Guest Posts, Sexual Assault/Rape

A Funny Thing About Rape: A Video Essay

April 9, 2017

CW: Discussion of rape and sexual assault. Sexual assault is not your fault. If you need to talk: 800.656.HOPE, , .

By Mary Jo Smith

There’s been a lot of talk about rape lately.
As someone who was raped, I thought I’d join the conversation.

So, there’s been a lot of talk about rape lately. Because, you know, we just had a presidential election. In which we elected a president who likes to grab women by the pussy. Ok, wait. To be fair, I don’t want to paraphrase what our President said, because the media does that kind of stuff all the time and then you form an opinion about somebody based on what you think they said, but it’s not really what they said. So, let me be clear. What our president really said was, quote:

“You can do anything, grab them by the pussy.”

Oh, that’s what I said. OK.

Now, a lot of people got really angry, on Facebook, about what our President said. And I’ve been thinking about it, you know, cause I’m a woman, so I’m supposed to have opinions. So, here’s my opinion: Everybody needs to calm down. I mean even our shiny, new Attorney General, Jeff Sessions, when asked, if what our president said constituted sexual assault said:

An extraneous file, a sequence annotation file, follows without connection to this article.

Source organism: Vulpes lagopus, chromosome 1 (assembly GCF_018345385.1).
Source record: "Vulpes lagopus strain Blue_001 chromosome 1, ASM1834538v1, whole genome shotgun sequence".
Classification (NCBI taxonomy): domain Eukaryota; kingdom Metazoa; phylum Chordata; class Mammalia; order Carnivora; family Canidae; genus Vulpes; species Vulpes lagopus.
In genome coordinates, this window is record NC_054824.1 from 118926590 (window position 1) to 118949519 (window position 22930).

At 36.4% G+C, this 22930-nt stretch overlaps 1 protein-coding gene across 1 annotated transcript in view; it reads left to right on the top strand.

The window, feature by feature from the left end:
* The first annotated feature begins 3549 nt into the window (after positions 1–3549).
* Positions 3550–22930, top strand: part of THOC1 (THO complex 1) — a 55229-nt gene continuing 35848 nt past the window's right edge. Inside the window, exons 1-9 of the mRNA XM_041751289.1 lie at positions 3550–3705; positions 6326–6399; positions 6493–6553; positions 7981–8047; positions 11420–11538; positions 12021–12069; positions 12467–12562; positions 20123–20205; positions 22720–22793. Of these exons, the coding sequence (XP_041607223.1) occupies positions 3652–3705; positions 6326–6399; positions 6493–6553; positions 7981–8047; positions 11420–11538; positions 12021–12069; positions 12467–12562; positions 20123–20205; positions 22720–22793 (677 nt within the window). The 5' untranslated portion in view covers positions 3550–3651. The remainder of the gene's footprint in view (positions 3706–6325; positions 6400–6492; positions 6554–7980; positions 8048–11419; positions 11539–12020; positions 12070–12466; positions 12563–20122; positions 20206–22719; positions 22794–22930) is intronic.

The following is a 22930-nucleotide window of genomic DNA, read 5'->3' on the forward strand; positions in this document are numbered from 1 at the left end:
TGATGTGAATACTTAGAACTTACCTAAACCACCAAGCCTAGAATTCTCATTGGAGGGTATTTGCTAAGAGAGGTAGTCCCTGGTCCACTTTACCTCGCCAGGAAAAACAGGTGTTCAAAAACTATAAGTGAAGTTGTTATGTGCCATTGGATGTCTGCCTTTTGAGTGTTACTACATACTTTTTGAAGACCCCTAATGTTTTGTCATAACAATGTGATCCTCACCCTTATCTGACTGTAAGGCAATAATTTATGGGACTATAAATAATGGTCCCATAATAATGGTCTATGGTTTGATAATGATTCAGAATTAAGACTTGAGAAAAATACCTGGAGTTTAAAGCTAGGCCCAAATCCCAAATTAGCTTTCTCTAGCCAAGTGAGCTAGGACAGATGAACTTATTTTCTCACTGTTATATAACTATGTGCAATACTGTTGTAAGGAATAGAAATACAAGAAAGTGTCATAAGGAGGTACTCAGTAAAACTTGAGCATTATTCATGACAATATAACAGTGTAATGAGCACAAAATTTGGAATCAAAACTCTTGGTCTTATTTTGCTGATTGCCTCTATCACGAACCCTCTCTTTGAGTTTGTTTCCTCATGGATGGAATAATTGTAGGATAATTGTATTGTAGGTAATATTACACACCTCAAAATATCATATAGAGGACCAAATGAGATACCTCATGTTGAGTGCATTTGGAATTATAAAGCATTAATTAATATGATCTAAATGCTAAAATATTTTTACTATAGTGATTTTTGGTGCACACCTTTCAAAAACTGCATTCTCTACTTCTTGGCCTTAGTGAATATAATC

’I don’t know.’ Continue Reading…

Abuse, Guest Posts

The Gatekeeper I Couldn’t Leave: Why an Educated Woman Stays

March 24, 2017

By Joyce Hayden

No, I wasn’t poor.  I didn’t have five children.  I wasn’t disabled in any way.

I was college educated.  Privileged, white, middle-class.  Had parents and siblings who loved me.

Friends who cared.  I had a job and a checking account.  I had a car, or at least access to one.

It’s difficult to recount how love became control in such a short time.  Or how long it took for me to see it.  And then accept.  And then take action.

I’m not sure any of the reasons make sense of it.  But, it matters, because:

  1. Though I often doubted it on wind-lashed winter nights, I was never the only one. We are countless.  We are too often the silent countless.
  2. Too many of us continue to remain stuck, unable to put the first first down. To stop the ride.

Kevin was my partner on Magical Mystery Rides in our shiny orange Karmann Ghia on dirt roads through New Hampshire and Vermont.  He was smart.  He was funny.  He was street wise.  He was handsome.  He was an artist, a writer, a wood carver.  Using sharp metal tools and sandpaper, he could smooth the bones of a leaf fairy’s ankle skin soft in thick basswood.  That’s right: he didn’t carve stout orcs and wart covered trolls or guns and muscle cars. He carved leaf fairies and forest gnomes. And I  was in LOVELOVELOVE!